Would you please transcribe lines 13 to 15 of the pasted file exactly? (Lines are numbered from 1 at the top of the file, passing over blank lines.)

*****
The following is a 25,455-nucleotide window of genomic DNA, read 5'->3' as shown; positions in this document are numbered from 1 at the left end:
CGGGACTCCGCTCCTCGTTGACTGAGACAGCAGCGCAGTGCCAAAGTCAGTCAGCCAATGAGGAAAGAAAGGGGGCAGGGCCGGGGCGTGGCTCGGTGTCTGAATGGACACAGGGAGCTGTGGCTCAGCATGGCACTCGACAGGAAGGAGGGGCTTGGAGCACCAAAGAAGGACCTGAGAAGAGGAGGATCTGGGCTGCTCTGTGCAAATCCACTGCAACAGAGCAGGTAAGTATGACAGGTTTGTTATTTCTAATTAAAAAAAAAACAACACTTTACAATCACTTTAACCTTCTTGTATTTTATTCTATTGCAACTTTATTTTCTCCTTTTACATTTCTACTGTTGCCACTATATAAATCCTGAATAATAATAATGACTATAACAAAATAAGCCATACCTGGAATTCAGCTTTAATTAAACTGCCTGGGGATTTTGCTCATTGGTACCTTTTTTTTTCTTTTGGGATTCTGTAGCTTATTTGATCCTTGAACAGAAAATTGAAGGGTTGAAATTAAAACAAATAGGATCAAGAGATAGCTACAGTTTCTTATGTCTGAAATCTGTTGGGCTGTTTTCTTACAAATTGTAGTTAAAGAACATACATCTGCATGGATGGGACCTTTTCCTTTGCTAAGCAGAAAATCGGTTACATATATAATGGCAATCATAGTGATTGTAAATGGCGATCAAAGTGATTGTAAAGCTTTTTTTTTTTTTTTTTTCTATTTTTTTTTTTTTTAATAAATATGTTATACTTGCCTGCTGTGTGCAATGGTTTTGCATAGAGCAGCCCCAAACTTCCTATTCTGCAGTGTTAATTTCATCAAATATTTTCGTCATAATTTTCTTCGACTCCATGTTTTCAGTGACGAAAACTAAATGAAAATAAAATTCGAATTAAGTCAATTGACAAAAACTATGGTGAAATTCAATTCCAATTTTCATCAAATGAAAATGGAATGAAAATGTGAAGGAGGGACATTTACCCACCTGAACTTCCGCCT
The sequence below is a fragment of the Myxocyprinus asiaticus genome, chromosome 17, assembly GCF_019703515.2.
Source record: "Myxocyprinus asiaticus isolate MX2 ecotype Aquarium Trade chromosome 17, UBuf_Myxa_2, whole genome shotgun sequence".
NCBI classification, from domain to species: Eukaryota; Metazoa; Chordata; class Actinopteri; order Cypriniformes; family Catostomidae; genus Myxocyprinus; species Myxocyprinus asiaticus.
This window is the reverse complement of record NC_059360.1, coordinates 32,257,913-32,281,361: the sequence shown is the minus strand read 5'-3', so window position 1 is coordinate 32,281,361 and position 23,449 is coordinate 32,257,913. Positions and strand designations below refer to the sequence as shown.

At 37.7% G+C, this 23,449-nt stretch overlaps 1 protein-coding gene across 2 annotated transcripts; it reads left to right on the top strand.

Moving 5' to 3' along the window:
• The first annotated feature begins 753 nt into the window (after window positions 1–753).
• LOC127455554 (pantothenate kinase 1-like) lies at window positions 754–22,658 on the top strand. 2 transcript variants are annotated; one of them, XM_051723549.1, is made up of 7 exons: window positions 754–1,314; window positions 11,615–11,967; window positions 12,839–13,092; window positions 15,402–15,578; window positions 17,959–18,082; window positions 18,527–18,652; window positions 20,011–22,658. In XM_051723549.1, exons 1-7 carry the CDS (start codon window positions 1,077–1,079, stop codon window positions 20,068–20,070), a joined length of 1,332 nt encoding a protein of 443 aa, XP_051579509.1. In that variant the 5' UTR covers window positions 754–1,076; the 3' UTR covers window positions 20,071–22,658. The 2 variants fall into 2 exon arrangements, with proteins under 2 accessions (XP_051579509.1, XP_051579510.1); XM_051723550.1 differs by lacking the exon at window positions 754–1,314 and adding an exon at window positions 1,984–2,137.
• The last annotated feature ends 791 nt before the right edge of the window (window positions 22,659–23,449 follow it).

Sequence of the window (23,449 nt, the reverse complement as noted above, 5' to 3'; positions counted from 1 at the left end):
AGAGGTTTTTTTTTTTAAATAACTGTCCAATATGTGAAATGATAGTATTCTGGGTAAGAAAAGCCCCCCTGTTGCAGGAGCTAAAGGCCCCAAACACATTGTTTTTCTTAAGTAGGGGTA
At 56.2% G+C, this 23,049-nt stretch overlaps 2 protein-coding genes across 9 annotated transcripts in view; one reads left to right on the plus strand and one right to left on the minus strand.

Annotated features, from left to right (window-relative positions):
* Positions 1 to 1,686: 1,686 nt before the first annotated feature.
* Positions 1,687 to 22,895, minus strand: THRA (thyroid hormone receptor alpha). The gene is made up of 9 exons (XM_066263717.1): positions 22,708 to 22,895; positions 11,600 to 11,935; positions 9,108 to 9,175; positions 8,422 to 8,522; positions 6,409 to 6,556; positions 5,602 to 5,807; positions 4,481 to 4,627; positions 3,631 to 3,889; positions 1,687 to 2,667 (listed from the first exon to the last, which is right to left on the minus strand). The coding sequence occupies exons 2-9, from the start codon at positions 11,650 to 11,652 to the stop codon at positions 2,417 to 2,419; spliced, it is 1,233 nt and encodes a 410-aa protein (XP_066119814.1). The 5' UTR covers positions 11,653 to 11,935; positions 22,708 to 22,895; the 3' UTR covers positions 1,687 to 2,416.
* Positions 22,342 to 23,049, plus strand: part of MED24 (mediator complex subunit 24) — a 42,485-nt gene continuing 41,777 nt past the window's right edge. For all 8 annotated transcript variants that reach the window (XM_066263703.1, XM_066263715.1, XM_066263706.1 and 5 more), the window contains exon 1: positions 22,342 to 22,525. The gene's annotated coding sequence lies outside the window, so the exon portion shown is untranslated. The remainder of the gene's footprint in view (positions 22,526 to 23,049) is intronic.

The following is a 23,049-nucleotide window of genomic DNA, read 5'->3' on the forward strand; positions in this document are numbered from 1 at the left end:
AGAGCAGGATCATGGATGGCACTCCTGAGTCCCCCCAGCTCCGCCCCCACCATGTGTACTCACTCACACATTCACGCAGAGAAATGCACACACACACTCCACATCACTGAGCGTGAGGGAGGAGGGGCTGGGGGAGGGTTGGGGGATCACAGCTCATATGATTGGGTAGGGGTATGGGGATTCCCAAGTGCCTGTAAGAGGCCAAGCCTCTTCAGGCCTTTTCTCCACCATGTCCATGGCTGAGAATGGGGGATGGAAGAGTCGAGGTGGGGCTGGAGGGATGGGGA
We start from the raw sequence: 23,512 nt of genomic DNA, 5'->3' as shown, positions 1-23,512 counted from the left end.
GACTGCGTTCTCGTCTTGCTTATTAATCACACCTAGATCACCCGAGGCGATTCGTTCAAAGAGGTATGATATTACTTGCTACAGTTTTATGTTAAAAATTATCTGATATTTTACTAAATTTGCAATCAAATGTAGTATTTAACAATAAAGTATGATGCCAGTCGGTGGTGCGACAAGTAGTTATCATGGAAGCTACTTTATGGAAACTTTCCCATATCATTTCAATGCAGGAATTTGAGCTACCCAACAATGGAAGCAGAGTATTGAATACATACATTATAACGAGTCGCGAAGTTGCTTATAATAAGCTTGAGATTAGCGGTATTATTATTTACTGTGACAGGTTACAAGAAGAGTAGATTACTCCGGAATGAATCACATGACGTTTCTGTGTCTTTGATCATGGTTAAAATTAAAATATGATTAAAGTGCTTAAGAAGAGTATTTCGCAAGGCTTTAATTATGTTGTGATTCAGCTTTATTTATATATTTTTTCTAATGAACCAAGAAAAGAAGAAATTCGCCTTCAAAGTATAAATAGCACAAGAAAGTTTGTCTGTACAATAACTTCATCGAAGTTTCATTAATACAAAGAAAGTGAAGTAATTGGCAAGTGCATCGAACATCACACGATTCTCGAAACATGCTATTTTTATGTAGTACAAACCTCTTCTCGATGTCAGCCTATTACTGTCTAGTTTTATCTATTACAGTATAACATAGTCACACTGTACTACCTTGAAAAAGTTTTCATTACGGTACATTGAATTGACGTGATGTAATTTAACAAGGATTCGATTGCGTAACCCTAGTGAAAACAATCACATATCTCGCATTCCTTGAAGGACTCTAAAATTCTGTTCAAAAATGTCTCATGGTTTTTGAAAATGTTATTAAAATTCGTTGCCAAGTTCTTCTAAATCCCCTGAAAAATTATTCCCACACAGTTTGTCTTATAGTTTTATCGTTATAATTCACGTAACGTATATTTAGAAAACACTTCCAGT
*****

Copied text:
AGAGGTTTTTTTTTTTAAATAACTGTCCAATATGTGAAATGATAGTATTCTGGGTAAGAAAAGCCCCCCTGTTGCAGGAGCTAAAGGCCCCAAACACATTGTTTTTCTTAAGTAGGGGTA
At 56.2% G+C, this 23,049-nt stretch overlaps 2 protein-coding genes across 9 annotated transcripts in view; one reads left to right on the plus strand and one right to left on the minus strand.

Annotated features, from left to right (window-relative positions):